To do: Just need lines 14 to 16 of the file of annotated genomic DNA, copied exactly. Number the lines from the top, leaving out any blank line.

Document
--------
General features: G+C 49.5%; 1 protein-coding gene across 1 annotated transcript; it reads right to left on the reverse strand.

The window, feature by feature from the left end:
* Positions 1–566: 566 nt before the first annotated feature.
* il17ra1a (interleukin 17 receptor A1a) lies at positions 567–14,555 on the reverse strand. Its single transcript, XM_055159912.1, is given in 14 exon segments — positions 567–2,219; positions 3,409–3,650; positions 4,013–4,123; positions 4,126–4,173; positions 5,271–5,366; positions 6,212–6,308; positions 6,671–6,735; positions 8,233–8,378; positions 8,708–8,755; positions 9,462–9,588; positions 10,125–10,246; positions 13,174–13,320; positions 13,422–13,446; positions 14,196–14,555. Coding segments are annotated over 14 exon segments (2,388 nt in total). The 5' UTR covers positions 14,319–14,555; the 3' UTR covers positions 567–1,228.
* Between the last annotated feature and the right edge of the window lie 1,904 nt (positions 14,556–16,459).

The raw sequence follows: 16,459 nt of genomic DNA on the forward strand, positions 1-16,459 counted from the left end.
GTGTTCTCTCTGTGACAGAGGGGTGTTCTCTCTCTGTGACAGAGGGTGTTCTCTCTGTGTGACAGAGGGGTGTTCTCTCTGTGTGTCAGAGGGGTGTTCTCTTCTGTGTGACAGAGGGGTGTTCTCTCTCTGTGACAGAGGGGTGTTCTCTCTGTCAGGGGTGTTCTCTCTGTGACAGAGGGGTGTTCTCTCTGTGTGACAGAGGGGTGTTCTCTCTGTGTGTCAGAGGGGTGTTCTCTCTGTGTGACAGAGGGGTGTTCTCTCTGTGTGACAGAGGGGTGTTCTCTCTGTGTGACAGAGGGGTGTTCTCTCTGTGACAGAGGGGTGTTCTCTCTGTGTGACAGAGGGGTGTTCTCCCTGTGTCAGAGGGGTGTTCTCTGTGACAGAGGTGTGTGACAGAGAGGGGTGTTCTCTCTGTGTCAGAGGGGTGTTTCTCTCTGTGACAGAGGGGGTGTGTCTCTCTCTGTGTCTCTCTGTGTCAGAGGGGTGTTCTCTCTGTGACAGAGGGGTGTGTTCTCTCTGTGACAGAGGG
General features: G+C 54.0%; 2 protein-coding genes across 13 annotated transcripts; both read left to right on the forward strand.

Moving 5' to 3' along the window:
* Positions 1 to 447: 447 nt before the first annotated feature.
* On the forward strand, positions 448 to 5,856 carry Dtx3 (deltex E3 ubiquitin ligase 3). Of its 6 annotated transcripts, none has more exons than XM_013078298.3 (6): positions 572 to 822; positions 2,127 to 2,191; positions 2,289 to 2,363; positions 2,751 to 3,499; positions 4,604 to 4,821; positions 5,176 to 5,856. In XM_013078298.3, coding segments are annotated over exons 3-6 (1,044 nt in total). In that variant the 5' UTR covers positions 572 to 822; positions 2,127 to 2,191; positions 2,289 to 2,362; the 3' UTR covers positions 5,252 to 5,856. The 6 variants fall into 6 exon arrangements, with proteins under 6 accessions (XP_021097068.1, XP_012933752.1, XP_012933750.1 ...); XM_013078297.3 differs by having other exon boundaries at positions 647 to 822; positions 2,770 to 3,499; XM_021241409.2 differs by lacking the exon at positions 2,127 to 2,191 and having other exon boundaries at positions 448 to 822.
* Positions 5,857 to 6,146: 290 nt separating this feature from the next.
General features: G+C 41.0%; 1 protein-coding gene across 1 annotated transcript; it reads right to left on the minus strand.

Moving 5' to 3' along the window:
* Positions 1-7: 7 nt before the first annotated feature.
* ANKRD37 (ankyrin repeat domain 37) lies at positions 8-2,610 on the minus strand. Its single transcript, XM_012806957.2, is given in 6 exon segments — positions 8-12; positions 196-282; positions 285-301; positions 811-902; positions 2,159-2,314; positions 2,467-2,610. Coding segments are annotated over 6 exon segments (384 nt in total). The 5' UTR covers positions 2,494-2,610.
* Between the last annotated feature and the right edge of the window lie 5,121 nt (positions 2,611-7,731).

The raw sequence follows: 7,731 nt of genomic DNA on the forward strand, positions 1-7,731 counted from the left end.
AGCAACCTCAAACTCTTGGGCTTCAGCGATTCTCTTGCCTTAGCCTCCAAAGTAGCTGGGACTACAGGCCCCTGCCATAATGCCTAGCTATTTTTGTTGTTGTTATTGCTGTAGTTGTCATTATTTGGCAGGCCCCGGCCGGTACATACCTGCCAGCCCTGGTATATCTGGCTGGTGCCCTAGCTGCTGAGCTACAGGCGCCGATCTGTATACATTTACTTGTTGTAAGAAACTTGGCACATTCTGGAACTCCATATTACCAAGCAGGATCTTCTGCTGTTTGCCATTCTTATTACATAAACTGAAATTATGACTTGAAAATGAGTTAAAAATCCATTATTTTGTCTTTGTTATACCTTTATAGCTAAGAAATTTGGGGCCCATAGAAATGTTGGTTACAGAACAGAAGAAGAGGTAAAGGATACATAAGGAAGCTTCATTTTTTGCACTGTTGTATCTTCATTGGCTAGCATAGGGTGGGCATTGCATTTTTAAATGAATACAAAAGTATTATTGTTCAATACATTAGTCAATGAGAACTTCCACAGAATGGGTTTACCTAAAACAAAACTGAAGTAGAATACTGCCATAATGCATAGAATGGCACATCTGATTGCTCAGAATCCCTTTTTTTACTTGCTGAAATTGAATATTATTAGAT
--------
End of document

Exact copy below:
Moving 5' to 3' along the window:
* Positions 1-7: 7 nt before the first annotated feature.
* ANKRD37 (ankyrin repeat domain 37) lies at positions 8-2,610 on the minus strand. Its single transcript, XM_012806957.2, is given in 6 exon segments — positions 8-12; positions 196-282; positions 285-301; positions 811-902; positions 2,159-2,314; positions 2,467-2,610. Coding segments are annotated over 6 exon segments (384 nt in total). The 5' UTR covers positions 2,494-2,610.